The James Cook Museum in Cooktown is in need of urgent roof repairs to ensure historical artefacts contained in the museum are not destroyed.
The former convent, now owned and operated by the National Trust of Australia (Queensland), is one of Cooktown’s major attractions.
The museum houses an extensive collection of local Guugu Yimithiir artefacts, along with an original anchor and canon from HMB Endeavour and a model of the ship that dates to the early twentieth century.
The museum also celebrates the history of the convent and the nuns and children who lived there until the 1940’s and displays telling the stories of the Chinese immigrants and the Gold Rush era in the Far North.
Federal Leichhardt MP Warren Entsch said he was shocked to learn during a recent visit to Cooktown aspects of the historically significant museum had fallen into disrepair.
“Unfortunately, in recent years the original convent building that houses James Cook Museum has needed repairs to the roof and rainwater infrastructure,” Mr Entsch said.
“The ongoing leaks have led to some damage in the attic and the property needs significant upgrades to ensure its watertight.
“This will ensure the fascinating artefacts contained in the museum are not put further at risk.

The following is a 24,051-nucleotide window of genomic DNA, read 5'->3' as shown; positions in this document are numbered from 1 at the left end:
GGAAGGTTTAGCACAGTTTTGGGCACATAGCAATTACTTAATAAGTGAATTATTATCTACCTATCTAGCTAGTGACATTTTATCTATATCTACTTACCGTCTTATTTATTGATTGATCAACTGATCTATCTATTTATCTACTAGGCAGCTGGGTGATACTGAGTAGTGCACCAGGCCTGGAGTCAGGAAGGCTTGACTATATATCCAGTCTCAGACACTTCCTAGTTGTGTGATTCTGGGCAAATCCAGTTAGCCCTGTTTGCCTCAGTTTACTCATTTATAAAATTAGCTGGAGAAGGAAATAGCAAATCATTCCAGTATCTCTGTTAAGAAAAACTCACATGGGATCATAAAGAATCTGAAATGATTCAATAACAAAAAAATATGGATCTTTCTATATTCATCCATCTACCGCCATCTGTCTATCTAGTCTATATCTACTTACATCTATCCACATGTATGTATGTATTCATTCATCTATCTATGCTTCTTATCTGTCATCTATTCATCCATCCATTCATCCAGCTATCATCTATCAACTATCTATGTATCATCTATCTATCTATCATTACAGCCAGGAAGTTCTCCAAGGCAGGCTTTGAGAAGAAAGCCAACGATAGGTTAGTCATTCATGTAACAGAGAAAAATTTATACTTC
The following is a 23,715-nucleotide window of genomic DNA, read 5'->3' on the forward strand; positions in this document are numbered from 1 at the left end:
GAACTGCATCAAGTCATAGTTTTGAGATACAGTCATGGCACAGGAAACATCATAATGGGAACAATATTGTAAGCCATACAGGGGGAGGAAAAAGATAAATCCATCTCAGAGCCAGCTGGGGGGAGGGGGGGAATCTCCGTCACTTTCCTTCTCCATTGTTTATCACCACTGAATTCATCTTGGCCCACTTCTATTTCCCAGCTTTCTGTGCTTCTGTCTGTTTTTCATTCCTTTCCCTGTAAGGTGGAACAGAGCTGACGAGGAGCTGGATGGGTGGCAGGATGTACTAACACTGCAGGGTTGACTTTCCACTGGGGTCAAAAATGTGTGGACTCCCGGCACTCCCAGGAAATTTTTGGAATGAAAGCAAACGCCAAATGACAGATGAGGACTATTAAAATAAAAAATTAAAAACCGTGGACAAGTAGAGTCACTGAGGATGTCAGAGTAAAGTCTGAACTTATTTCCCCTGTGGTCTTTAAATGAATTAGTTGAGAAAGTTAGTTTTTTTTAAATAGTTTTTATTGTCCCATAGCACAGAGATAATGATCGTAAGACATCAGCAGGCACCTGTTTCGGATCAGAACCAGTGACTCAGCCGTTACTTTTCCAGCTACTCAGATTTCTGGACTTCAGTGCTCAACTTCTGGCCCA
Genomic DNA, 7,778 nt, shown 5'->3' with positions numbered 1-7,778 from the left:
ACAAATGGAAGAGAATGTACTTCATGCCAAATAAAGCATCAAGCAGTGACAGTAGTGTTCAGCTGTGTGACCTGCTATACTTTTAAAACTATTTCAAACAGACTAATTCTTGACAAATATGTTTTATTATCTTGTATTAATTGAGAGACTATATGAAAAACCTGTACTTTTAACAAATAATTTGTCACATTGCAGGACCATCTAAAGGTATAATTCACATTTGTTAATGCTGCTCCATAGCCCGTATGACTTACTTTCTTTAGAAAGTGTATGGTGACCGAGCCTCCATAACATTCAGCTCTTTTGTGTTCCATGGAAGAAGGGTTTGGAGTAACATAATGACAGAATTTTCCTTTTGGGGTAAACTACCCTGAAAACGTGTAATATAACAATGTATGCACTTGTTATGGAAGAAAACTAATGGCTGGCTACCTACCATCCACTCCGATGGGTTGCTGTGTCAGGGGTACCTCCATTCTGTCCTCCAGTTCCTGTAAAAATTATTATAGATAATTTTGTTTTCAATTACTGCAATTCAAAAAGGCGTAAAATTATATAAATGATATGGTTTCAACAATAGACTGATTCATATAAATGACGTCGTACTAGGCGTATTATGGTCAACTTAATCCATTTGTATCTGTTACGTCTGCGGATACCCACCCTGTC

“Thankfully, the museum’s dedicated team have been working to ensure the collection items are well looked after but unfortunately the scope of repairs is now significant.”
Mr Entsch said he was investigating funding avenues to ensure the National Trust of Australia (Queensland) could undertake the necessary and urgent repairs.
“We can’t sit by and watch this magnificent and historical building fall further into disrepair,” he said.
“The history contained in the building is simply amazing. It is our shared history.
“However, with all that has occurred over the past 18 months, it has not been possible for National Trust of Australia (Queensland) to complete these now urgent repairs.
“This is because the organisation is a not-for-profit-charity that survives based on donations, memberships and the proceeds of the Cururmbin Wildlife Sanctuary.”